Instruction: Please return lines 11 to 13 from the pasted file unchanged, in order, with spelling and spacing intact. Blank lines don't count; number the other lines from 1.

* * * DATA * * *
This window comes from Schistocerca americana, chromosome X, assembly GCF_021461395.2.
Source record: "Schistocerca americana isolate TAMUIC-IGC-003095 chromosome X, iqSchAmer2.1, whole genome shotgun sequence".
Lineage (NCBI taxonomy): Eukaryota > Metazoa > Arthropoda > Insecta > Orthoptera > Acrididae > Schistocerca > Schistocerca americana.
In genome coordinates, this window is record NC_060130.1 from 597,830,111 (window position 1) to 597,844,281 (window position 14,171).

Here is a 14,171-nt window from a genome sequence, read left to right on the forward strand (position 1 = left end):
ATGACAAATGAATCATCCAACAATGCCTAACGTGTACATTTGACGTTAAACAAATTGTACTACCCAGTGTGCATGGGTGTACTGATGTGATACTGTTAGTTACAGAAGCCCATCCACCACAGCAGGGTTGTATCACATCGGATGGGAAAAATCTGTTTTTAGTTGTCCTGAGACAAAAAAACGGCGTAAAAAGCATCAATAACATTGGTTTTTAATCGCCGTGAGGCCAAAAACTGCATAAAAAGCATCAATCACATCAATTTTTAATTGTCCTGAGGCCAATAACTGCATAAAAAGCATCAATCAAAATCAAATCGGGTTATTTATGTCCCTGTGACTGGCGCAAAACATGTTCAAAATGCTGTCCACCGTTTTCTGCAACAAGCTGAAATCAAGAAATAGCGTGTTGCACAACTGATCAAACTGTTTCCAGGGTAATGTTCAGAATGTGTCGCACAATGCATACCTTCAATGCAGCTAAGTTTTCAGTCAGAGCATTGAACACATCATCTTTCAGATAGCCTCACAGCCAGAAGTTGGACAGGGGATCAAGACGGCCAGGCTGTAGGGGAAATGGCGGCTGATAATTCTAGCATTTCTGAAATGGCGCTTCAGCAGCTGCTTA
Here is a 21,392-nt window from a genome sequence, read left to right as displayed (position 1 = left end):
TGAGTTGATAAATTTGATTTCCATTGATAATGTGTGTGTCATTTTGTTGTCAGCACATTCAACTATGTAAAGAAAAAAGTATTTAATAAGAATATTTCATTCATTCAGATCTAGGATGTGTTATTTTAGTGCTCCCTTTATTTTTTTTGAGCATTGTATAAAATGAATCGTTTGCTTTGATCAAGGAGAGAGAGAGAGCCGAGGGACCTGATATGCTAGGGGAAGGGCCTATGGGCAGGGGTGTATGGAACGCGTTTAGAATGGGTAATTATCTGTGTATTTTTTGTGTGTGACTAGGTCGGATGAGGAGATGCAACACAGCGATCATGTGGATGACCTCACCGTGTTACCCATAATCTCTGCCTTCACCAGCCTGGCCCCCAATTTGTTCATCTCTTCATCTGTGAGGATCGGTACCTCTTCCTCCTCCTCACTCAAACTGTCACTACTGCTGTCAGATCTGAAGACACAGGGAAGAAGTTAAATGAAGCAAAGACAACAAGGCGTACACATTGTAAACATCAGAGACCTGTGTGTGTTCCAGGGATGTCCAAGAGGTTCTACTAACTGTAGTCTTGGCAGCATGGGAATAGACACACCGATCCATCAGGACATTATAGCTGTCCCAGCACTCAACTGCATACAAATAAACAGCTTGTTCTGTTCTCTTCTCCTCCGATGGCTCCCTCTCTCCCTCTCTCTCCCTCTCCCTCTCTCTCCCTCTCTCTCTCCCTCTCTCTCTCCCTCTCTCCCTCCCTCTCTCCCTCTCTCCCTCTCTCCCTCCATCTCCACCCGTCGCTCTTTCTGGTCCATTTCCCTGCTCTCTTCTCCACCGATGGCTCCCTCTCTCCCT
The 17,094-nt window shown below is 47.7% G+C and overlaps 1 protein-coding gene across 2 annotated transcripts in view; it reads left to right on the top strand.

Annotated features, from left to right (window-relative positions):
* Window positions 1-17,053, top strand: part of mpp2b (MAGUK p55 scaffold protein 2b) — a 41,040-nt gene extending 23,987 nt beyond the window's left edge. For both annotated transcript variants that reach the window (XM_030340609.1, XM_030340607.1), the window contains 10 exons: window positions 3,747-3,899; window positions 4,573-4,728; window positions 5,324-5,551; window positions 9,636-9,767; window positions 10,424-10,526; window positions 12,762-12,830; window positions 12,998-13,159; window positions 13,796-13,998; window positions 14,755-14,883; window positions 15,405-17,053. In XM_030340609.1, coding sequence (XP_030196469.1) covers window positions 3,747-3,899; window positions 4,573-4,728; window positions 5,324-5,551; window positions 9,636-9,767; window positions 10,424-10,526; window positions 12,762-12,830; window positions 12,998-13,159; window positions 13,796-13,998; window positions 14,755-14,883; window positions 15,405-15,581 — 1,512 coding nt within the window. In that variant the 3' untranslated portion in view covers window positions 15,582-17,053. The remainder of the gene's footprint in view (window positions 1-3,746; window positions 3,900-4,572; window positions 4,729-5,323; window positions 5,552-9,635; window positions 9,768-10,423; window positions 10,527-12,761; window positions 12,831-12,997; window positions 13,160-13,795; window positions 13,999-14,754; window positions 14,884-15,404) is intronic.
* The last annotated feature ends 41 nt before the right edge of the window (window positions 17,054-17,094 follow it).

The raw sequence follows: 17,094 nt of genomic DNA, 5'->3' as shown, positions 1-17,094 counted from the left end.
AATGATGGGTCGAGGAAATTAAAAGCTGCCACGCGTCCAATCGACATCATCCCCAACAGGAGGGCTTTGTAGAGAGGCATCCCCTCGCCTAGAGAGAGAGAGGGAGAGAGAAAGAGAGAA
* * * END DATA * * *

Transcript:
* Window positions 1-17,053, top strand: part of mpp2b (MAGUK p55 scaffold protein 2b) — a 41,040-nt gene extending 23,987 nt beyond the window's left edge. For both annotated transcript variants that reach the window (XM_030340609.1, XM_030340607.1), the window contains 10 exons: window positions 3,747-3,899; window positions 4,573-4,728; window positions 5,324-5,551; window positions 9,636-9,767; window positions 10,424-10,526; window positions 12,762-12,830; window positions 12,998-13,159; window positions 13,796-13,998; window positions 14,755-14,883; window positions 15,405-17,053. In XM_030340609.1, coding sequence (XP_030196469.1) covers window positions 3,747-3,899; window positions 4,573-4,728; window positions 5,324-5,551; window positions 9,636-9,767; window positions 10,424-10,526; window positions 12,762-12,830; window positions 12,998-13,159; window positions 13,796-13,998; window positions 14,755-14,883; window positions 15,405-15,581 — 1,512 coding nt within the window. In that variant the 3' untranslated portion in view covers window positions 15,582-17,053. The remainder of the gene's footprint in view (window positions 1-3,746; window positions 3,900-4,572; window positions 4,729-5,323; window positions 5,552-9,635; window positions 9,768-10,423; window positions 10,527-12,761; window positions 12,831-12,997; window positions 13,160-13,795; window positions 13,999-14,754; window positions 14,884-15,404) is intronic.
* The last annotated feature ends 41 nt before the right edge of the window (window positions 17,054-17,094 follow it).

The raw sequence follows: 17,094 nt of genomic DNA, 5'->3' as shown, positions 1-17,094 counted from the left end.